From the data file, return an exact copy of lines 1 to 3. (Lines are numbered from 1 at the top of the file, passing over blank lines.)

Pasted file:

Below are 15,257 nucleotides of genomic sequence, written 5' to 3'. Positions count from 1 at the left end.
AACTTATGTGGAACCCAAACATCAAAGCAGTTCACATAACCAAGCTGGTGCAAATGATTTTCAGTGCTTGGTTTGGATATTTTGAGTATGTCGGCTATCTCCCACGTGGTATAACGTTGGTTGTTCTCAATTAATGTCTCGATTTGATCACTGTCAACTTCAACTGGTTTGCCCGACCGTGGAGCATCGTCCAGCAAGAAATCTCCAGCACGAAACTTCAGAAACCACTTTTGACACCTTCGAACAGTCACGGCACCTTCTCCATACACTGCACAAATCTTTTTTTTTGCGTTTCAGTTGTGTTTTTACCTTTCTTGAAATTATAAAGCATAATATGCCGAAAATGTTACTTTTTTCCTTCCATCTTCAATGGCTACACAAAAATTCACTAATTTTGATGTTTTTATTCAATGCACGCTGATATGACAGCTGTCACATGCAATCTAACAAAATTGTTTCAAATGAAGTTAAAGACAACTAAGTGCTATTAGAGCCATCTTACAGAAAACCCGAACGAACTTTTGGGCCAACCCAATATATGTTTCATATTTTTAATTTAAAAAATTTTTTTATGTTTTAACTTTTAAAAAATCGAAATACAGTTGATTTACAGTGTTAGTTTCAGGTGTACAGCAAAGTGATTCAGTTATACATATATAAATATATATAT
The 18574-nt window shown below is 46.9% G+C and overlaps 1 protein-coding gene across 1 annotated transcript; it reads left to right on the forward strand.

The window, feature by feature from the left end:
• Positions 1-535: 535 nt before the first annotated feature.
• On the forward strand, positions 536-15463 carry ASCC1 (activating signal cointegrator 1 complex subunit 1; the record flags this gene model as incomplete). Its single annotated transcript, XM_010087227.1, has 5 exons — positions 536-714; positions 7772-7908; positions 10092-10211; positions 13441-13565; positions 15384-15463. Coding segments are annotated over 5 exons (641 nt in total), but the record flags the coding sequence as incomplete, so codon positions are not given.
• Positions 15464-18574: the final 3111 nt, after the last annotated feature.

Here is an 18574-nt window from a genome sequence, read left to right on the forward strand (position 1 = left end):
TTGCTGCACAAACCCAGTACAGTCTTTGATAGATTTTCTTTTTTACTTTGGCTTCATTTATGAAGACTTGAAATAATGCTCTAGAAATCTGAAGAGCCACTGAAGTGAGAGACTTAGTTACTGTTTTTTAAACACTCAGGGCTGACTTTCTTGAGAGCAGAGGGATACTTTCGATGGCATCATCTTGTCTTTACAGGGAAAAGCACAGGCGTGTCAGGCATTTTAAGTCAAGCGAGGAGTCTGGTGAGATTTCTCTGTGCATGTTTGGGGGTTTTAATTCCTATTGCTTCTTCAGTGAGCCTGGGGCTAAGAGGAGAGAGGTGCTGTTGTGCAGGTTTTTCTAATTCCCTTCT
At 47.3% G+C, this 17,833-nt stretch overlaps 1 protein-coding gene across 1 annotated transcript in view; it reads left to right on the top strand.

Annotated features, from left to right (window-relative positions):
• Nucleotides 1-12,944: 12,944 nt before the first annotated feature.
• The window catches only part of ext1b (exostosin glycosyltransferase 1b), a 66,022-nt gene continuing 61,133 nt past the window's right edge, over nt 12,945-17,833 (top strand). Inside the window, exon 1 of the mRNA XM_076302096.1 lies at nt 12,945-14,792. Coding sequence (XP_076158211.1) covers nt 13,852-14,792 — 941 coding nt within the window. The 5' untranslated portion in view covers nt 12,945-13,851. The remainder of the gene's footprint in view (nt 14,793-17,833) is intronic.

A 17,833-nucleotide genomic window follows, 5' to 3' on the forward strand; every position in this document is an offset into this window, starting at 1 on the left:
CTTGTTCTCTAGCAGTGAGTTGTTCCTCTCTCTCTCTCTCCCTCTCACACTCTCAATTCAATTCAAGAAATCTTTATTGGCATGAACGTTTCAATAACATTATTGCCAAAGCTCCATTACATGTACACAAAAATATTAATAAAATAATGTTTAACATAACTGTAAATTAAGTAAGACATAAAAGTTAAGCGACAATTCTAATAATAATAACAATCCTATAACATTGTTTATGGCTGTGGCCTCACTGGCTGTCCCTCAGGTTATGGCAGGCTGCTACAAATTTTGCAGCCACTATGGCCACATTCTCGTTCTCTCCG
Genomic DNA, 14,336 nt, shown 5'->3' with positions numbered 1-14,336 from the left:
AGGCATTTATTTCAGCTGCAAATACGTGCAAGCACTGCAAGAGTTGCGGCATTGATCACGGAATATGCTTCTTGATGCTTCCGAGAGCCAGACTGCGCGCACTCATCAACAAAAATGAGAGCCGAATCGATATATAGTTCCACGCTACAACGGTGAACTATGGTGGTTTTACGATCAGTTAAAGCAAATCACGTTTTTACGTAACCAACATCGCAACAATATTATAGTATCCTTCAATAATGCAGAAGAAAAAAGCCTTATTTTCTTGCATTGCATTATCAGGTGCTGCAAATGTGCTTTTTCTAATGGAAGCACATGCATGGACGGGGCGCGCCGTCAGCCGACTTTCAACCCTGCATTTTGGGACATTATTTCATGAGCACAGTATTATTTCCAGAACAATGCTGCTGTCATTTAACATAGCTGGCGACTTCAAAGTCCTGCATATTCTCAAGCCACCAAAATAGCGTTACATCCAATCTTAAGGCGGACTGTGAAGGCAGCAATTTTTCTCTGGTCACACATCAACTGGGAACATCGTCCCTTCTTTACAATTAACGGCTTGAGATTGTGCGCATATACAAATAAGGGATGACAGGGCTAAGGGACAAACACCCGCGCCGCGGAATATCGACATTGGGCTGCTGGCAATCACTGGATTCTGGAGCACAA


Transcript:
Below are 15,257 nucleotides of genomic sequence, written 5' to 3'. Positions count from 1 at the left end.
AACTTATGTGGAACCCAAACATCAAAGCAGTTCACATAACCAAGCTGGTGCAAATGATTTTCAGTGCTTGGTTTGGATATTTTGAGTATGTCGGCTATCTCCCACGTGGTATAACGTTGGTTGTTCTCAATTAATGTCTCGATTTGATCACTGTCAACTTCAACTGGTTTGCCCGACCGTGGAGCATCGTCCAGCAAGAAATCTCCAGCACGAAACTTCAGAAACCACTTTTGACACCTTCGAACAGTCACGGCACCTTCTCCATACACTGCACAAATCTTTTTTTTTGCGTTTCAGTTGTGTTTTTACCTTTCTTGAAATTATAAAGCATAATATGCCGAAAATGTTACTTTTTTCCTTCCATCTTCAATGGCTACACAAAAATTCACTAATTTTGATGTTTTTATTCAATGCACGCTGATATGACAGCTGTCACATGCAATCTAACAAAATTGTTTCAAATGAAGTTAAAGACAACTAAGTGCTATTAGAGCCATCTTACAGAAAACCCGAACGAACTTTTGGGCCAACCCAATATATGTTTCATATTTTTAATTTAAAAAATTTTTTTATGTTTTAACTTTTAAAAAATCGAAATACAGTTGATTTACAGTGTTAGTTTCAGGTGTACAGCAAAGTGATTCAGTTATACATATATAAATATATATAT
The 18574-nt window shown below is 46.9% G+C and overlaps 1 protein-coding gene across 1 annotated transcript; it reads left to right on the forward strand.